I have no formal psychological training. I am not qualified, in a formal sense, to offer opinions regarding the psychological impacts of car crash injuries. I do have a considerable amount of field experience, though. It is this field experience that I am drawing on for this posting.
My field experience comes from the active role I play in monitoring my clients’ progress. I have a goal of meeting with each of my personal injury clients every two months for a comprehensive update. These meetings typically take between thirty and sixty minutes. I spend that time getting a complete update of the client’s medical treatment, symptoms, and the impact those symptoms are having on the client’s work, home and recreational lives.
If you have never suffered a chronic injury, you might be surprised by how much impact an injury has on a person.
The most obvious impact is physical pain and discomfort. We have all suffered some degree of physical pain. For most of us, thankfully, the pain is short lived. Having a stress headache once in a while, that goes away with an over the counter pill, is manageable. The sore muscles you wake up with after shoveling snow for the first time in the season will resolve within a couple days and then you are good for the rest of the season.
Injuries can also impact on what you are capable of doing. Often, the heavier housekeeping is out. Shoveling snow is not possible. Sitting for longer than a few minutes at a time at a computer makes tolerable pain intolerable. Forget about heading up to Big White for some skiing.
Even if injuries are not disabling, they impact on what you feel like doing. How many guys have faced the headache excuse? It’s not just an excuse. It is not easy to get in the mood for a little hanky panky when there is a headache or lower back pain gnawing at you.
It isn’t only sex. Pain can often make previously enjoyed activities unenjoyable, if not impossible. Activities that require prolonged sitting, such as knitting, crocheting, scrap booking and reading lose their appeal when holding that posture increases upper back and neck pain. Gardening is another classic example of an activity that can be stripped of enjoyment by pain.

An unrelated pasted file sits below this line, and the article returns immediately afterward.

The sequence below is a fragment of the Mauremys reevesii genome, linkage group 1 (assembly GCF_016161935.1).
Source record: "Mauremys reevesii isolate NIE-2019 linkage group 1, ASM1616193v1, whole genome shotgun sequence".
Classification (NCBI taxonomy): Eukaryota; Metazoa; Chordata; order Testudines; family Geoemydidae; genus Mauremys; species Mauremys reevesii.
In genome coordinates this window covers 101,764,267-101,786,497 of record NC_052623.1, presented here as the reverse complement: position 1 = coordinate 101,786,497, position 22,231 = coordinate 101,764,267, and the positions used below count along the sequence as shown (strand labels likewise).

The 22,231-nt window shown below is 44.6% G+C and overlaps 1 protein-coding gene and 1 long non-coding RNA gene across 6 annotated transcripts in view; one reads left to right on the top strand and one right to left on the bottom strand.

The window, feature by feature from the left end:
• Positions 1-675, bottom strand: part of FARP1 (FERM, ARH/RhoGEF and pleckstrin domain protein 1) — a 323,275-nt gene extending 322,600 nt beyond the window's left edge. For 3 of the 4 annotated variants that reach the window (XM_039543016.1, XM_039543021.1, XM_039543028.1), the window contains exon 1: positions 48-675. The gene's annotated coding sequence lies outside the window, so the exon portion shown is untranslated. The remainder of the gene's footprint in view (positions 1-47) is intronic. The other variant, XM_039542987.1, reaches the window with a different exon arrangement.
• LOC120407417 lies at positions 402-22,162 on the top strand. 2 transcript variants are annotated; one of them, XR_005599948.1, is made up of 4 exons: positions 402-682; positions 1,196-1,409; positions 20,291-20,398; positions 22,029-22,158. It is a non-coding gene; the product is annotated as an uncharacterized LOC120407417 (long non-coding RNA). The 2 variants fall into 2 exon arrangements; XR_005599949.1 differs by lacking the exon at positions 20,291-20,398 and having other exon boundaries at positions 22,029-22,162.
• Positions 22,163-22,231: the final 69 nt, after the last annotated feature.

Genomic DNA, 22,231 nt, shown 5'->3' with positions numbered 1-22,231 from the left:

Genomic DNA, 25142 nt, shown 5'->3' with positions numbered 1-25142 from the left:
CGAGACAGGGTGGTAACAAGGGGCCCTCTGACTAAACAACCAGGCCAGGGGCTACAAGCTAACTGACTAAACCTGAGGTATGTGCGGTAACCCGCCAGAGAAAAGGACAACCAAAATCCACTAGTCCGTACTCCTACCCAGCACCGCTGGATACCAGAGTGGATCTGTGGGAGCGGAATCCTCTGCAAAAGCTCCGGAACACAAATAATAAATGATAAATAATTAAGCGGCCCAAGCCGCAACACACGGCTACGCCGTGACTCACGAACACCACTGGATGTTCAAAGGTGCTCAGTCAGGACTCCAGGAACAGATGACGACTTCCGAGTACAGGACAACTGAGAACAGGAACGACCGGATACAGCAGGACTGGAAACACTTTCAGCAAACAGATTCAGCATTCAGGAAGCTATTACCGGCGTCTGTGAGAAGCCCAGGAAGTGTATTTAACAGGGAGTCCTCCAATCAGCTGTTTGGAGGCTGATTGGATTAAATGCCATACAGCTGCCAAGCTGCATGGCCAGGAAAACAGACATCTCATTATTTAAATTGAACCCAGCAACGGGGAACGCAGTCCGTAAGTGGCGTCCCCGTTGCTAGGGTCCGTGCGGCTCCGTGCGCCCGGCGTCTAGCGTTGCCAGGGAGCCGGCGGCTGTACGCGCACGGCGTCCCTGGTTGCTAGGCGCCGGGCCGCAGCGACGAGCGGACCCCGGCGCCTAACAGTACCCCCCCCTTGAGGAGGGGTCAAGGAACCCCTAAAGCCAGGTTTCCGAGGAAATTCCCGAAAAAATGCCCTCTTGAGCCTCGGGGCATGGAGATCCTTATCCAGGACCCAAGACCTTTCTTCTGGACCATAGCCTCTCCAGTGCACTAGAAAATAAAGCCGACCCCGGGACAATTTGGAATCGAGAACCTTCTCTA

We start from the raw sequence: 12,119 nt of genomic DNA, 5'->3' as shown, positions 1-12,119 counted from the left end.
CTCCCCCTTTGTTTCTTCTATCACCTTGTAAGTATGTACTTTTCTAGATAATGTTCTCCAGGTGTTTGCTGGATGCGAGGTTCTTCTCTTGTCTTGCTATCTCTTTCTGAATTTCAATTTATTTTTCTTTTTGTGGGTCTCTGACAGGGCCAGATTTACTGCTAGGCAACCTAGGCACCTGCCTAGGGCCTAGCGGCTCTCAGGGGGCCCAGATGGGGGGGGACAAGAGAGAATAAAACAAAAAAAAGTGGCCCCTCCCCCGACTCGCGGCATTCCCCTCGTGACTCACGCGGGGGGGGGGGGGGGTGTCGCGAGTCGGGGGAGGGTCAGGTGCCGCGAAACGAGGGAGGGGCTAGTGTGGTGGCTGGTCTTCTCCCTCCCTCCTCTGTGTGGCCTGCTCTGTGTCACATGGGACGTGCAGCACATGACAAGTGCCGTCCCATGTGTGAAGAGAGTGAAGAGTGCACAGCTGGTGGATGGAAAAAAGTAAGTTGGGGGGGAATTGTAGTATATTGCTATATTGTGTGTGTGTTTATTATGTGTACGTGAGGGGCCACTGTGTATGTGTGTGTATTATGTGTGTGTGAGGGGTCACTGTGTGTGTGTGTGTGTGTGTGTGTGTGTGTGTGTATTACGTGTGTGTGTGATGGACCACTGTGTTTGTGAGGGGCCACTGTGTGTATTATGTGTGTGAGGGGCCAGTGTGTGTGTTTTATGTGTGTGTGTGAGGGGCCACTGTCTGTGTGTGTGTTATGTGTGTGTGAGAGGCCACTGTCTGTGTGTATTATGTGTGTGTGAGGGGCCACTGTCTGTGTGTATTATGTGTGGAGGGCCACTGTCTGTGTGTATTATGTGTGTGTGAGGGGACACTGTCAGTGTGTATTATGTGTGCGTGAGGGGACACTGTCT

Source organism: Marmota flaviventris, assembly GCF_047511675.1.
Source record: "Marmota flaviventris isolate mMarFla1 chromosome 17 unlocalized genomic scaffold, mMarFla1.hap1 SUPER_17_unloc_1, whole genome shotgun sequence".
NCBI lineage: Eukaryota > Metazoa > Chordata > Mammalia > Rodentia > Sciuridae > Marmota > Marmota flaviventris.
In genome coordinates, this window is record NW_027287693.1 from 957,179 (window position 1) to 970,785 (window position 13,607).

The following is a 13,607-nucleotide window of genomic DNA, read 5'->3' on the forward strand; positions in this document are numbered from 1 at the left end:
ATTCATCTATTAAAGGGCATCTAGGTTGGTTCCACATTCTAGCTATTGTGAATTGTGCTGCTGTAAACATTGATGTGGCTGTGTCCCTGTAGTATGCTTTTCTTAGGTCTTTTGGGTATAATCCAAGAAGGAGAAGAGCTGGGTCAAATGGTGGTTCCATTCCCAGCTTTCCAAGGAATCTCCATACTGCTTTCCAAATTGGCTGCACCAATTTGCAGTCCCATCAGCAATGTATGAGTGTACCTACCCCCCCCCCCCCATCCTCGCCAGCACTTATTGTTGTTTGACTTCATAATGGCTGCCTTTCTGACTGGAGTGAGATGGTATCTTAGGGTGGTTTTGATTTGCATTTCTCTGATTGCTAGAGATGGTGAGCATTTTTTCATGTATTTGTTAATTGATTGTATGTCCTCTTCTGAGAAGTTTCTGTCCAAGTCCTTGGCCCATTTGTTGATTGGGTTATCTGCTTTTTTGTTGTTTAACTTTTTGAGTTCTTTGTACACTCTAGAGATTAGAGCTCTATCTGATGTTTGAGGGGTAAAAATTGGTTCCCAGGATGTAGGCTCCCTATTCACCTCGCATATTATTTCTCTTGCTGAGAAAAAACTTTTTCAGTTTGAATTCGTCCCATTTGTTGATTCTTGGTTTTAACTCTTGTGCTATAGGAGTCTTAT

Often, the price for participating in an activity is not paid until later. Most of us have learned not to over indulge in alcohol to avoid the day or two hangover that follows. Similarly, many of my clients have learned not to do certain physical activities so as to avoid the day or two or three of increased pain and stiffness that inevitably follows.
Then there are the financial impacts – the income loss and expense of medical treatment which I have discussed in previous postings.
Consider for a moment how your relationship might be impacted by less money coming in, more expenses to pay, less sharing of household duties, less fun activities, and compromised intimacy.
It doesn’t take a formally trained psychologist to surmise that these impacts might do nasty things to a person’s mood.
In the early stages, the update meetings are optimistic. Even though the injuries are having all of these impacts, my clients are usually optimistic about their recovery. The medical system is going to fix them. The tunnel is not so bad with a bright light shining at the end of it.
As the months go by, there is a gradual, but very tangible, decline in optimism and mood. It is not uncommon for my clients (both men and women) to get to the point of shedding tears when updating me on how things are going. That previously bright light is fading. Recovery is taking longer than expected. The sprint to the finish has turned into a marathon.
If steps are not taken to deal with the depressed mood, it can transform from being just another impact of the injury, to having its own nasty impacts. A person with a depressed mood is even less likely to have the energy or inclination to engage in activities, and is far less equipped to maintain the energy required to continue taking an active role in their recovery. A vicious cycle can play out with the injury causing depression, the depression prolonging recovery, and the prolonged recovery causing a deeper depression.
I am vigilant about the psychological impacts of car crash injuries on my clients, and urge my clients to seek medical help to address the psychological side of things. Treating the psychological pain is perhaps even more important than treating the physical pain. Whether it is through psychological counseling, a temporary prescription of medication, or other method, it is imperative that the psychological impacts of injury be addressed.
I urge you not to try to deal with the psychological impacts of pain without medical assistance. Your spouse is not a trained counselor, and your relationship is enduring enough stress as it is because of your injuries. It is ok to ask for help.
Published February 25, 2007 in the Kelowna Capital News